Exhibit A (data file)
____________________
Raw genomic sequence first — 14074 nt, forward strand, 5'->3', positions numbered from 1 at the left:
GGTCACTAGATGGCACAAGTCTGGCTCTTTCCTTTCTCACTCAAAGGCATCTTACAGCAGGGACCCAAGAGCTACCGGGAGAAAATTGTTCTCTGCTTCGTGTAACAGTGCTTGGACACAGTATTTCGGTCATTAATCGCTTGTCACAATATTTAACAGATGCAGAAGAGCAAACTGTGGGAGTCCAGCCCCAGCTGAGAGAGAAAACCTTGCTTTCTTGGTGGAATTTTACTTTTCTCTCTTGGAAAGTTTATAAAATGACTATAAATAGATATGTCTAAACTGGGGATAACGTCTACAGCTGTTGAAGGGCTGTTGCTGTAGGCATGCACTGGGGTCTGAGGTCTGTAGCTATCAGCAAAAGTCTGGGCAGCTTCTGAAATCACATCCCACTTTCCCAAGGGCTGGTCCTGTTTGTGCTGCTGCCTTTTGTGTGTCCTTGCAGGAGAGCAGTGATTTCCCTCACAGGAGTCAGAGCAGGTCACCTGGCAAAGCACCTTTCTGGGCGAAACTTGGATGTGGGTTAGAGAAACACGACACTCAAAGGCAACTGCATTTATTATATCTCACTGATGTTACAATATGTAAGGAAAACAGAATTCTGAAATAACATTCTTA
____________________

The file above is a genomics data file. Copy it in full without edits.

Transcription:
Raw genomic sequence first — 14074 nt, forward strand, 5'->3', positions numbered from 1 at the left:
GGTCACTAGATGGCACAAGTCTGGCTCTTTCCTTTCTCACTCAAAGGCATCTTACAGCAGGGACCCAAGAGCTACCGGGAGAAAATTGTTCTCTGCTTCGTGTAACAGTGCTTGGACACAGTATTTCGGTCATTAATCGCTTGTCACAATATTTAACAGATGCAGAAGAGCAAACTGTGGGAGTCCAGCCCCAGCTGAGAGAGAAAACCTTGCTTTCTTGGTGGAATTTTACTTTTCTCTCTTGGAAAGTTTATAAAATGACTATAAATAGATATGTCTAAACTGGGGATAACGTCTACAGCTGTTGAAGGGCTGTTGCTGTAGGCATGCACTGGGGTCTGAGGTCTGTAGCTATCAGCAAAAGTCTGGGCAGCTTCTGAAATCACATCCCACTTTCCCAAGGGCTGGTCCTGTTTGTGCTGCTGCCTTTTGTGTGTCCTTGCAGGAGAGCAGTGATTTCCCTCACAGGAGTCAGAGCAGGTCACCTGGCAAAGCACCTTTCTGGGCGAAACTTGGATGTGGGTTAGAGAAACACGACACTCAAAGGCAACTGCATTTATTATATCTCACTGATGTTACAATATGTAAGGAAAACAGAATTCTGAAATAACATTCTTA